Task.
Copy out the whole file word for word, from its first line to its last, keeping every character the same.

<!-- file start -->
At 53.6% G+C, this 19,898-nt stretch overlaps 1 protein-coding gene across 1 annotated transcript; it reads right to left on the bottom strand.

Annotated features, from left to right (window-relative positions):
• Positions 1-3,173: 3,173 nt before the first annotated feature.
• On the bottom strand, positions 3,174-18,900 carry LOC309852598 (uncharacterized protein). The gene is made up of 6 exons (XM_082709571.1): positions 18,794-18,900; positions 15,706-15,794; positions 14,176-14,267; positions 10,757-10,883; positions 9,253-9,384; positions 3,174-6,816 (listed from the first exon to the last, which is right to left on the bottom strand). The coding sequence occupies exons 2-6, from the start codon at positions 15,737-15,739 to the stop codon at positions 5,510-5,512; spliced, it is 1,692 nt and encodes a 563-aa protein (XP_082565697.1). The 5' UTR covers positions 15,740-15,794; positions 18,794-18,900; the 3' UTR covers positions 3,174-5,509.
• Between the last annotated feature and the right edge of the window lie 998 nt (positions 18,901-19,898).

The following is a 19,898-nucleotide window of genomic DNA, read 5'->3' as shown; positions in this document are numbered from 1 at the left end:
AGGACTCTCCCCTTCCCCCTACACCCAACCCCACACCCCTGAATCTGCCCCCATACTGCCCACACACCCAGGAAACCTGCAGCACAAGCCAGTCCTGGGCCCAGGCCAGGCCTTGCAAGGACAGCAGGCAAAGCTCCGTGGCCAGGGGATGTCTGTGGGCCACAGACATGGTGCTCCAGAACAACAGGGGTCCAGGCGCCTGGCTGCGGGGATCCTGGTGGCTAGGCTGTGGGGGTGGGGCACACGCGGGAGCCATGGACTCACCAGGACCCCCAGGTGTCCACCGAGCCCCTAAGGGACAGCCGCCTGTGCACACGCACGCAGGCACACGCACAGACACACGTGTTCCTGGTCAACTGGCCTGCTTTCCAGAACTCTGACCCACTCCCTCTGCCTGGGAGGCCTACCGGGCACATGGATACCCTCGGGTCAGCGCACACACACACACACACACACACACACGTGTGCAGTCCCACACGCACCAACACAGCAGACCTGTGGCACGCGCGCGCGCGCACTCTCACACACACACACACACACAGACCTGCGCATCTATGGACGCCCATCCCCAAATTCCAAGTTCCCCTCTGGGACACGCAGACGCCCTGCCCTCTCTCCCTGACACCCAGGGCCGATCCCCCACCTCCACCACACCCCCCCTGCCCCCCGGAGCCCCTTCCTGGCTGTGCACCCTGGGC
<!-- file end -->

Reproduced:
At 53.6% G+C, this 19,898-nt stretch overlaps 1 protein-coding gene across 1 annotated transcript; it reads right to left on the bottom strand.

Annotated features, from left to right (window-relative positions):
• Positions 1-3,173: 3,173 nt before the first annotated feature.
• On the bottom strand, positions 3,174-18,900 carry LOC309852598 (uncharacterized protein). The gene is made up of 6 exons (XM_082709571.1): positions 18,794-18,900; positions 15,706-15,794; positions 14,176-14,267; positions 10,757-10,883; positions 9,253-9,384; positions 3,174-6,816 (listed from the first exon to the last, which is right to left on the bottom strand). The coding sequence occupies exons 2-6, from the start codon at positions 15,737-15,739 to the stop codon at positions 5,510-5,512; spliced, it is 1,692 nt and encodes a 563-aa protein (XP_082565697.1). The 5' UTR covers positions 15,740-15,794; positions 18,794-18,900; the 3' UTR covers positions 3,174-5,509.
• Between the last annotated feature and the right edge of the window lie 998 nt (positions 18,901-19,898).

The following is a 19,898-nucleotide window of genomic DNA, read 5'->3' as shown; positions in this document are numbered from 1 at the left end:
AGGACTCTCCCCTTCCCCCTACACCCAACCCCACACCCCTGAATCTGCCCCCATACTGCCCACACACCCAGGAAACCTGCAGCACAAGCCAGTCCTGGGCCCAGGCCAGGCCTTGCAAGGACAGCAGGCAAAGCTCCGTGGCCAGGGGATGTCTGTGGGCCACAGACATGGTGCTCCAGAACAACAGGGGTCCAGGCGCCTGGCTGCGGGGATCCTGGTGGCTAGGCTGTGGGGGTGGGGCACACGCGGGAGCCATGGACTCACCAGGACCCCCAGGTGTCCACCGAGCCCCTAAGGGACAGCCGCCTGTGCACACGCACGCAGGCACACGCACAGACACACGTGTTCCTGGTCAACTGGCCTGCTTTCCAGAACTCTGACCCACTCCCTCTGCCTGGGAGGCCTACCGGGCACATGGATACCCTCGGGTCAGCGCACACACACACACACACACACACACACGTGTGCAGTCCCACACGCACCAACACAGCAGACCTGTGGCACGCGCGCGCGCGCACTCTCACACACACACACACACACAGACCTGCGCATCTATGGACGCCCATCCCCAAATTCCAAGTTCCCCTCTGGGACACGCAGACGCCCTGCCCTCTCTCCCTGACACCCAGGGCCGATCCCCCACCTCCACCACACCCCCCCTGCCCCCCGGAGCCCCTTCCTGGCTGTGCACCCTGGGC